IMG_7938Namaste Sweet Friends!

While I was somewhat isolated at the ashram, I did manage to escape a few times for an excursion to Trivandum and KovalIMG_7937am or just a walk to the village. These experiences plus my two hour tuk tuk drive to Varkala prompt me to write a post specifically on driving in India, which I can only describe as barely contained chaos. I read somewhere that there are over 300 Hindu gods and now I know why. It would take that many gods to oversee and protect the drivers, pedestrians, cows, goats and tourists that dare to navigate the mele.

First of all there are no rules. All road markings, e.g. crosswalks and dividing lines, signs and traffic signals are more or less general guidelines to be mostly ignored. Honking your horn and passing other cars while driving into oncoming traffic is mandatory. In fact, it’s sport. Below are some of my observations.

  1. The biggest vehicle wins! Buses always have the right of way and are to be feared. They crush through the streets with fearless abandon and it is up to other drivers and pedestrians to get out of the way or be killed. Large trucks are in this same category but they don’t trump a bus. To show how incredibly powerful they are, bus drivers rarely honk their horns. They are the gods of the roadways.
  2. Motorcycles and tuk tuk’s and cars fight for space on the crowded roads. You will see them side by side fighting for the same piece of road, honking at each other and close enough to check the time on the driver’s watch.  Seriously, I’m not even kidding. And while you may have one motorcycle, one tuk tuk and one car side by side, another car will honk and attempt to pass them all by driving straight into oncoming traffic. It’s insane.
  3. Passing drivers in front of you is mandatory, even if you are going the same speed, it is still your duty to pass them. Oncoming traffic should be ignored completely. In the US, we wait until there is no double line and zero oncoming traffic to attempt a passing maneuver. These are not considerations in India. Hairpin turns nor blind spots do not affect passing at all. I sat in my tuk tuk as my driver drove straight into oncoming traffic in an attempt to pass someone going maybe 2 km slower than us. He calmly swerved at the very last second back into his lane (or close enough) to avoid death. I saw this repeatedly. Driving into oncoming traffic seems to be a rite of passage.
  4. Two lanes = eight lanes. Dividing lines are completely ignored, as are crosswalks and traffic signals. Many times there were as many as eight vehicles side by side on a two lane road. Sometimes six of them were going one direction with a small narrow path for oncoming traffic.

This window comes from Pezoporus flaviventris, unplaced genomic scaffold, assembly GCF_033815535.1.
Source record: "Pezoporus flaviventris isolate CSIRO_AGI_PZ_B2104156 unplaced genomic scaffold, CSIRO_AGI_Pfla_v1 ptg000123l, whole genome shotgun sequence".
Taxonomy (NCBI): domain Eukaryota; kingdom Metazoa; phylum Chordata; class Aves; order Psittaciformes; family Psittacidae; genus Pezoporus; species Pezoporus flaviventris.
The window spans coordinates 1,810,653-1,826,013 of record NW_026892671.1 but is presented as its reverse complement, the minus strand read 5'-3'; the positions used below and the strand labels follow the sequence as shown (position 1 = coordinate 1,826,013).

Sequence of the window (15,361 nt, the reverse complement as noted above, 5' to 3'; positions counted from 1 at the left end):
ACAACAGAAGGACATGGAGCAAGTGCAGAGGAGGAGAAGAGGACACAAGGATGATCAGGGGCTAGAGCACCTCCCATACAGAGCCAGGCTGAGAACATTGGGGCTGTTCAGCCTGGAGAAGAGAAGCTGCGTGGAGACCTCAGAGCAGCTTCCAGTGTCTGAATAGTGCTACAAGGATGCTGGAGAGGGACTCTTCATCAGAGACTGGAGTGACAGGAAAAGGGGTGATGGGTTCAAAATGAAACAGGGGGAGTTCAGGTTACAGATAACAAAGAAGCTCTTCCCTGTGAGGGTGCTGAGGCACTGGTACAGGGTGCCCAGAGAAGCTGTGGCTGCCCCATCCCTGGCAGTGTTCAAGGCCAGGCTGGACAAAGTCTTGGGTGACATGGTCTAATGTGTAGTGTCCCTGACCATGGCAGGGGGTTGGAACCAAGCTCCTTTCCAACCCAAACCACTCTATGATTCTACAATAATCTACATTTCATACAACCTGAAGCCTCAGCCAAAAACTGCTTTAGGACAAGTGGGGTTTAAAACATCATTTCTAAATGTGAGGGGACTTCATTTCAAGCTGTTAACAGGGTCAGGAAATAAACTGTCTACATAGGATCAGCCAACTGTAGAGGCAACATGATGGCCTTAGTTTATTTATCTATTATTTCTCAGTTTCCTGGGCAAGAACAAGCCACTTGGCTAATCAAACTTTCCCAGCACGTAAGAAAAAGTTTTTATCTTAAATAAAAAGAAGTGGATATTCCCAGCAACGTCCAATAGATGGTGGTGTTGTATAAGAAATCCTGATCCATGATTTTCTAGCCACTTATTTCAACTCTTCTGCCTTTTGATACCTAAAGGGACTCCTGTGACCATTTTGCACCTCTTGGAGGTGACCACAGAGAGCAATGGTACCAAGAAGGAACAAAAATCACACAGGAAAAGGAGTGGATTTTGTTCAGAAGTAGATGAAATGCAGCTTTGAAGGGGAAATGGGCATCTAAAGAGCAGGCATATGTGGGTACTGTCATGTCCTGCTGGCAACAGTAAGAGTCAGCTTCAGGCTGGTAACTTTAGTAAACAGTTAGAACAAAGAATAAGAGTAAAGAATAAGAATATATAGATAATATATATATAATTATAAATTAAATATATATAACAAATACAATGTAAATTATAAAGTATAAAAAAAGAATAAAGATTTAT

5. Cows have the right of way. Cows are only second to buses in the road hierarchy but only because buses IMG_7948are bigger. If a cow wants to cross the road or just lay down and have a quick nap, this is allowed and drivers must go around. Goats do not enjoy this same privilege but they are faster and able to get out of the way.
  6. Honking is fun. Indians don’t use turn signals or headlights. These features are apparently not included in the owners manual or perhaps they don’t even work. Honking is the preferred method of saying, I’m passing, I’m coming through, I’m entering the intersection, I’m pulling into oncoming traffic, I’m here, get out of the way. Whatever. When I was walking on the streets, I thought people were honking at me; but no. Indians honk for everything imaginable cos it’s just fun.
  7. Pedestrians have no right of way. Crosswalks are a joke. You are at high risk if you are walking and you should use extreme caution. Take a tuk tuk. There’s safety in numbers.
  8. Road rage. There is none. Indian drivers are incredibly calm don’t seem to take any of this insanity personally. Driving of this sort in the US would assure screaming, pulsing foreheads and window bashing followed by a trip to jail. In India, there is no road rage. It does not exist that I could see.
  9. Accidents are few. I didn’t see one accident during my 3.5 weeks. I was told these do happen of course, but not at the rate I would have thought.
  10. Maximum persons/weight limitations do not exist. I saw 10 people crammed in a 4 person tuk tuk, families of six on a moIMG_7935torcycle while the mother was breast feeding an infant, bicycles piled with propane tanks and water cans, cars and trucks carrying mattresses and concrete slabs (same thing in my opinion). There are no restrictions. If it will fit, you can carry it and then drive into oncoming traffic with abandon cos it’s just fun!!

I swear, it was something out of movie and has to be experienced to be believed. But all that said, I made it safely and never witnessed an accident. While it may seem like insanity and chaos to tourists, it’s everyday life to the locals and to be embraced.

I hope your day is tranquil and peaceful, unlike Indian traffic!! Namaste.

Leave a Reply

Your email address will not be published. Required fields are marked *